Treasury consulting on a Frequent Flyer Levy to tax aviation…

treasury-consulting-on-a-frequent-flyer-levy-to-tax-aviation…

Treasury consulting on a Frequent Flyer Levy to tax aviation…

Treasury consulting on a Frequent Flyer Levy to tax aviation (Treasury not keen on it)
2021-04-02 10:47:00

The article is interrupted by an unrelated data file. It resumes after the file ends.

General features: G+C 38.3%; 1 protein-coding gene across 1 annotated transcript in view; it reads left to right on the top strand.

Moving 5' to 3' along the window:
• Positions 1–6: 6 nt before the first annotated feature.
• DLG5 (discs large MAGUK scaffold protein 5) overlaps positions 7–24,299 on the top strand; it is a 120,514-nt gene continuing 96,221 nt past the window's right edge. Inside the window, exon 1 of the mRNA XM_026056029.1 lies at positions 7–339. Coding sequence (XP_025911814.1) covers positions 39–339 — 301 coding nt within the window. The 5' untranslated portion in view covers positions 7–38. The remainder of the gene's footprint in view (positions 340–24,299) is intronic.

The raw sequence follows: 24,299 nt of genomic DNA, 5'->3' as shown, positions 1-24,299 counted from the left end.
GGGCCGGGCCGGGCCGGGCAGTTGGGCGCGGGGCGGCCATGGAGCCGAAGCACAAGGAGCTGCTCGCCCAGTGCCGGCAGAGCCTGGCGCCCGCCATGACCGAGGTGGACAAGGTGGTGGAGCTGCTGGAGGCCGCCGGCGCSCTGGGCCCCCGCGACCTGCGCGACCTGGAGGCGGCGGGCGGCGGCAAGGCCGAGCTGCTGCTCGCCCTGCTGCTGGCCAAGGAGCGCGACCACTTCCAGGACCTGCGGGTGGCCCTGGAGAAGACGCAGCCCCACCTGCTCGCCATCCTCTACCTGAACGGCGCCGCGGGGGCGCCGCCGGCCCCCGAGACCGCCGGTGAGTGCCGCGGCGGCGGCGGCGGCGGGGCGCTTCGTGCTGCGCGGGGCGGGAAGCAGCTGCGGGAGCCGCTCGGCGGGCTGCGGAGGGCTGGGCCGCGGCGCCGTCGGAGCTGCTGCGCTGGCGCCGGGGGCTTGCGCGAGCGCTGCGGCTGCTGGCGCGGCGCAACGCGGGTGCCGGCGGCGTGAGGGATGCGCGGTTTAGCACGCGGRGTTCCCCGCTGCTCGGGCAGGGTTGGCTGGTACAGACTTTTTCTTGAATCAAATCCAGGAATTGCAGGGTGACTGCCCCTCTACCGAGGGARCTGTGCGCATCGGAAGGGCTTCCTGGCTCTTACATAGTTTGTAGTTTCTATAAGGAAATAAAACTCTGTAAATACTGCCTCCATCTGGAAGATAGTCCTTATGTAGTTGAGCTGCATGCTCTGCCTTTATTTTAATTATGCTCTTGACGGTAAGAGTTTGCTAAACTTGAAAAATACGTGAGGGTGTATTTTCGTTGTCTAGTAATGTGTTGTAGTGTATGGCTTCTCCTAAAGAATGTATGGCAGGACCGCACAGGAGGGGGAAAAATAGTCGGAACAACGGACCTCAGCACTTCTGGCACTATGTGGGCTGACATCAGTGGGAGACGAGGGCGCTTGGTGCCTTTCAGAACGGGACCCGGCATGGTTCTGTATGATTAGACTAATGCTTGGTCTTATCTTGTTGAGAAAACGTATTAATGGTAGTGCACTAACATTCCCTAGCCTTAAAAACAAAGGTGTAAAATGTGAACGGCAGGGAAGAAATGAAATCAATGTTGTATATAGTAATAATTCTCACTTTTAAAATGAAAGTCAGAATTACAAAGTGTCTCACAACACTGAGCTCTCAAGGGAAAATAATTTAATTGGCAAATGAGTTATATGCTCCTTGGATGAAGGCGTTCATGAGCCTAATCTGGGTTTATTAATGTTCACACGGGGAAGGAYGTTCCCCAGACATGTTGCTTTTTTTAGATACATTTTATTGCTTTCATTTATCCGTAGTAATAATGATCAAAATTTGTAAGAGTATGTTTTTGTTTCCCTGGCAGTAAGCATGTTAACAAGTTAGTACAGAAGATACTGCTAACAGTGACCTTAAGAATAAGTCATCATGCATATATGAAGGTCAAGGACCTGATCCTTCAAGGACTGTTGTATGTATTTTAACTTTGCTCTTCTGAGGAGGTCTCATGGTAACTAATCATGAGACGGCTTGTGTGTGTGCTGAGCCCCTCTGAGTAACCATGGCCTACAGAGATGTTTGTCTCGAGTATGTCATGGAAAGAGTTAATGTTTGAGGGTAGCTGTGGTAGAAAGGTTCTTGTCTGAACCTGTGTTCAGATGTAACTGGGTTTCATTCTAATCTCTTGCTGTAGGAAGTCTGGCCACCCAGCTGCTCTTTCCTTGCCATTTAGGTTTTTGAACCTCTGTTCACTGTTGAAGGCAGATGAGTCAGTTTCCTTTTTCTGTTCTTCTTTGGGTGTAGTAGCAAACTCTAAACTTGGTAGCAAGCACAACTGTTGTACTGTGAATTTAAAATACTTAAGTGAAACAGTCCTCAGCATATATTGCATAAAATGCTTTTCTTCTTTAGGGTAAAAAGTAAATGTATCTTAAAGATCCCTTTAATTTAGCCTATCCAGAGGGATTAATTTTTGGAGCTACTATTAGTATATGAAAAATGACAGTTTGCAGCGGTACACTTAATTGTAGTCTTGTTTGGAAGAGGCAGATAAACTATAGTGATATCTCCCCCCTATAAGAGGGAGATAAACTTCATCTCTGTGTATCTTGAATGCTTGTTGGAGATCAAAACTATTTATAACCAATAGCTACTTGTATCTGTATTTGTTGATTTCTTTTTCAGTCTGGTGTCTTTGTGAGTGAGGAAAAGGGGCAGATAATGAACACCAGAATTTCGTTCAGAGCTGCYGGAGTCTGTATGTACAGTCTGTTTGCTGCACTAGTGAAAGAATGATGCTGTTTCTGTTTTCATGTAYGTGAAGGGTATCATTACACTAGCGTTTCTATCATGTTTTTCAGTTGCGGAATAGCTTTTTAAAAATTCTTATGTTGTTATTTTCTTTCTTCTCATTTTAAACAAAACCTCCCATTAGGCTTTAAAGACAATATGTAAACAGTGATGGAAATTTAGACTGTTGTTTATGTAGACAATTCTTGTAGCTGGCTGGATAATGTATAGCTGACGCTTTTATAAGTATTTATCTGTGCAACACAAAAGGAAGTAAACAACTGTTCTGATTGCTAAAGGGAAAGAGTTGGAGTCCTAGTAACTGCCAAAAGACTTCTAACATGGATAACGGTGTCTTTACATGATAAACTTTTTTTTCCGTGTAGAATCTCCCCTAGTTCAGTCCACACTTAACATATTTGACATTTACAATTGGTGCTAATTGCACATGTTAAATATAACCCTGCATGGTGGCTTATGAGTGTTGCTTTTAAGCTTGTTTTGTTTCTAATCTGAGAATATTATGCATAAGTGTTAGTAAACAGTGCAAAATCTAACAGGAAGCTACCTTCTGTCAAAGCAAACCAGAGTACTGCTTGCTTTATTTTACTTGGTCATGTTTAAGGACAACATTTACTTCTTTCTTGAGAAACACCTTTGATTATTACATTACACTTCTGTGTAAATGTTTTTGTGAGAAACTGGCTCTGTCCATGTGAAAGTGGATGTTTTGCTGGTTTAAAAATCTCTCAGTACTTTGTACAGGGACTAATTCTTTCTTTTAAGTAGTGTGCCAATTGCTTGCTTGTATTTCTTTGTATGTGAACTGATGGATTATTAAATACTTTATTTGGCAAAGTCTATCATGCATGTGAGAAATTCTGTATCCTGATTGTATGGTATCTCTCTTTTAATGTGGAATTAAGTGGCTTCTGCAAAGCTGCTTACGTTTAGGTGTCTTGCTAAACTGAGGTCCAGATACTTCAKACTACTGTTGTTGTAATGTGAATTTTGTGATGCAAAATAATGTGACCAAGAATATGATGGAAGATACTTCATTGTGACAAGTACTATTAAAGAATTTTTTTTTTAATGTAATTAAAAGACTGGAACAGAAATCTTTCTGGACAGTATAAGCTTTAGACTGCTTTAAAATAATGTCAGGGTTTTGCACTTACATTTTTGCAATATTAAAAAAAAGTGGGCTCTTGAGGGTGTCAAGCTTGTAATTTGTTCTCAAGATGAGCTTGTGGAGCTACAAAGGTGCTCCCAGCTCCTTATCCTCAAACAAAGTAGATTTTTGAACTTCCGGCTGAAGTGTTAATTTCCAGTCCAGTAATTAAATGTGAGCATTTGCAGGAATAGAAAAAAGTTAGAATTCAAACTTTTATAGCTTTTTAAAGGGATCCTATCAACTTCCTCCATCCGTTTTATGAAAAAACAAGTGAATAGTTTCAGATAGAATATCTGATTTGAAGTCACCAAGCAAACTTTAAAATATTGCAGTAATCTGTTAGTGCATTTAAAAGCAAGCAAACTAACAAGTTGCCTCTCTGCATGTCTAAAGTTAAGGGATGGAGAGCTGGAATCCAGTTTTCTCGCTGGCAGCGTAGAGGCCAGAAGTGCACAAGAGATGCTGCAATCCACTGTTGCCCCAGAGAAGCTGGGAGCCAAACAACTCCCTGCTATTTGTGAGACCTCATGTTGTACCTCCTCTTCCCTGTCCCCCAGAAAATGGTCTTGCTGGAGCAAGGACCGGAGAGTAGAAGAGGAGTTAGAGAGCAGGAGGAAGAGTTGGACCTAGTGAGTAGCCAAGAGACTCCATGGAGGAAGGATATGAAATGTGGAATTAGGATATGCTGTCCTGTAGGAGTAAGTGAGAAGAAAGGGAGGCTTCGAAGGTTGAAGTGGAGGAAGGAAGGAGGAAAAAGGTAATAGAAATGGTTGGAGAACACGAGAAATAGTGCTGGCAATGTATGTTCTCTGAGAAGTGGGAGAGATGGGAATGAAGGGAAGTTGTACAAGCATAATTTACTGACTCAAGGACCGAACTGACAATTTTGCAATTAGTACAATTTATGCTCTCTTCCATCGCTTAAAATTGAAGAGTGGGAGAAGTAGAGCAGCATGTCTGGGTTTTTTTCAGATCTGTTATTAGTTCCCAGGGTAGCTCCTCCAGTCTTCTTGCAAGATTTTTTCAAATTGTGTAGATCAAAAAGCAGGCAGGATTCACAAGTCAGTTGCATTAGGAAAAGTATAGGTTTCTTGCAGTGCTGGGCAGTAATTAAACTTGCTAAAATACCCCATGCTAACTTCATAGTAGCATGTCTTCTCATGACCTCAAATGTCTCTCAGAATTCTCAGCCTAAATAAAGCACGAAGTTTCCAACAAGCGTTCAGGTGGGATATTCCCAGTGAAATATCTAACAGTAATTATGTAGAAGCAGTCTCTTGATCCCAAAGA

The Treasury has a  consultation (ending 15th June) on several aspects of the taxation of aviation. The first section was on domestic APD (Air Passenger Duty); the second part is on changes to the international APD bands  and also on a Frequent Flyer Levy (FFL). The Treasury document says:  “The Committee on Climate Change and several environmental stakeholders have suggested that the government should introduce a frequent flyer levy, in order to tackle the environmental impacts of flying in an equitable way. … A frequent flyer levy would seek to constrain overall demand for flights, by increasing the amount of tax liability due, according to the number of flights a passenger had previously taken. Unlike APD, the tax would be levied on the individual, rather than the airline.”  It stresses the various difficulties in administering the tax (a great deal of data to be collected, people with multiple passports, people who need to fly often…) It makes out that people who fly a lot already pay more APD, ignoring the key point of the FFL that the tax ramps up for each flight, so the 5th or 10th flight in one year costs a great deal more, than the standard APD rate on each. It concludes: “The government is therefore minded to retain APD as the principal tax on the aviation sector and not introduce a frequent flyer levy as a replacement, and welcomes views on this position.” .Tweet   HM Treasury. Aviation Tax Reform consultation https://assets.publishing.service.gov.uk/government/uploads/system/uploads/attachment_data/file/971943/Aviation_Tax_Reform_Consultation.pdf March 2021 Frequent flyer levy 4.14 The Committee on Climate Change and several environmental stakeholders have suggested that the government should introduce a frequent flyer levy, in order to tackle the environmental impacts of flying in an equitable way. 4.15 A frequent flyer levy would seek to constrain overall demand for flights, by increasing the amount of tax liability due, according to the number of flights a passenger had previously taken. Unlike APD, the tax would be levied on the individual, rather than the airline. 4.16 A frequent flyer levy would be significantly more complex to administer than APD, for both airlines and HMRC, on the basis that it could require the government to collect and store personal information on each passenger. The government would have to be able to record and identify every flight an individual took from a UK airport for the purposes of calculating how many flights they had taken within a given period. This would not only increase complexity (because of the significant increase in taxpayers) but may also pose concerns around data processing, handling and privacy. There may be additional compliance issues, particularly with passengers who were able to travel under multiple passports. It may also pose challenges for individuals who have an essential need to fly frequently. 4.17 In addition, it is important to note that airlines ordinarily pass the cost of APD onto th

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